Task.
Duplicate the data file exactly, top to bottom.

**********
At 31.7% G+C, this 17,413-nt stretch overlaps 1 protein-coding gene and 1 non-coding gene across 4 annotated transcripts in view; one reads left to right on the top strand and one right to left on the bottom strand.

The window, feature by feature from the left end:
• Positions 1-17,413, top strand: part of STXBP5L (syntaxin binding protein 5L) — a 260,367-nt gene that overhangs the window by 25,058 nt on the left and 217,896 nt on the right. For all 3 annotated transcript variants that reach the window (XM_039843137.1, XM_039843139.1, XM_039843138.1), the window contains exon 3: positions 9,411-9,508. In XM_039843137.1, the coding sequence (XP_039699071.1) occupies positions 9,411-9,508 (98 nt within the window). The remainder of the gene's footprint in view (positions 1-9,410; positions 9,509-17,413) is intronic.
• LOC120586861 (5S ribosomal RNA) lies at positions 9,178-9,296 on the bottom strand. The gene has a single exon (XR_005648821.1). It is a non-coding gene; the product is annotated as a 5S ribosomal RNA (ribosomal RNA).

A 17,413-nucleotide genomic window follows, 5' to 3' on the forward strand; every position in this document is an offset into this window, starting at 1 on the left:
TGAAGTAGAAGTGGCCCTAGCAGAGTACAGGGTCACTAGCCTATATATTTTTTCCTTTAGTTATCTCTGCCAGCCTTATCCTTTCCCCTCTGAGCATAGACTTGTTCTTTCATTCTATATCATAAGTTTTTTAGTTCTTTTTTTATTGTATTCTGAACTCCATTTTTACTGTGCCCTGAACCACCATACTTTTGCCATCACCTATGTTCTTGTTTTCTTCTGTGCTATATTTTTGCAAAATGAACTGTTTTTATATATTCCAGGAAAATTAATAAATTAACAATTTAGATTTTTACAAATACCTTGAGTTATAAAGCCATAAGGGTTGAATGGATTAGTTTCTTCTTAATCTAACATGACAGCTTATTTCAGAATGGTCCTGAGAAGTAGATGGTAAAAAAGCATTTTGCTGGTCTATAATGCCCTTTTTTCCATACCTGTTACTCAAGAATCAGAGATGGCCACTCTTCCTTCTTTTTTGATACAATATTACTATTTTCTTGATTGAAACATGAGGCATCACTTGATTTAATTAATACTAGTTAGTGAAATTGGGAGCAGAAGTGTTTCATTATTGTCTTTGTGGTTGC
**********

At 31.7% G+C, this 17,413-nt stretch overlaps 1 protein-coding gene and 1 non-coding gene across 4 annotated transcripts in view; one reads left to right on the top strand and one right to left on the bottom strand.

The window, feature by feature from the left end:
• Positions 1-17,413, top strand: part of STXBP5L (syntaxin binding protein 5L) — a 260,367-nt gene that overhangs the window by 25,058 nt on the left and 217,896 nt on the right. For all 3 annotated transcript variants that reach the window (XM_039843137.1, XM_039843139.1, XM_039843138.1), the window contains exon 3: positions 9,411-9,508. In XM_039843137.1, the coding sequence (XP_039699071.1) occupies positions 9,411-9,508 (98 nt within the window). The remainder of the gene's footprint in view (positions 1-9,410; positions 9,509-17,413) is intronic.
• LOC120586861 (5S ribosomal RNA) lies at positions 9,178-9,296 on the bottom strand. The gene has a single exon (XR_005648821.1). It is a non-coding gene; the product is annotated as a 5S ribosomal RNA (ribosomal RNA).

A 17,413-nucleotide genomic window follows, 5' to 3' on the forward strand; every position in this document is an offset into this window, starting at 1 on the left:
TGAAGTAGAAGTGGCCCTAGCAGAGTACAGGGTCACTAGCCTATATATTTTTTCCTTTAGTTATCTCTGCCAGCCTTATCCTTTCCCCTCTGAGCATAGACTTGTTCTTTCATTCTATATCATAAGTTTTTTAGTTCTTTTTTTATTGTATTCTGAACTCCATTTTTACTGTGCCCTGAACCACCATACTTTTGCCATCACCTATGTTCTTGTTTTCTTCTGTGCTATATTTTTGCAAAATGAACTGTTTTTATATATTCCAGGAAAATTAATAAATTAACAATTTAGATTTTTACAAATACCTTGAGTTATAAAGCCATAAGGGTTGAATGGATTAGTTTCTTCTTAATCTAACATGACAGCTTATTTCAGAATGGTCCTGAGAAGTAGATGGTAAAAAAGCATTTTGCTGGTCTATAATGCCCTTTTTTCCATACCTGTTACTCAAGAATCAGAGATGGCCACTCTTCCTTCTTTTTTGATACAATATTACTATTTTCTTGATTGAAACATGAGGCATCACTTGATTTAATTAATACTAGTTAGTGAAATTGGGAGCAGAAGTGTTTCATTATTGTCTTTGTGGTTGC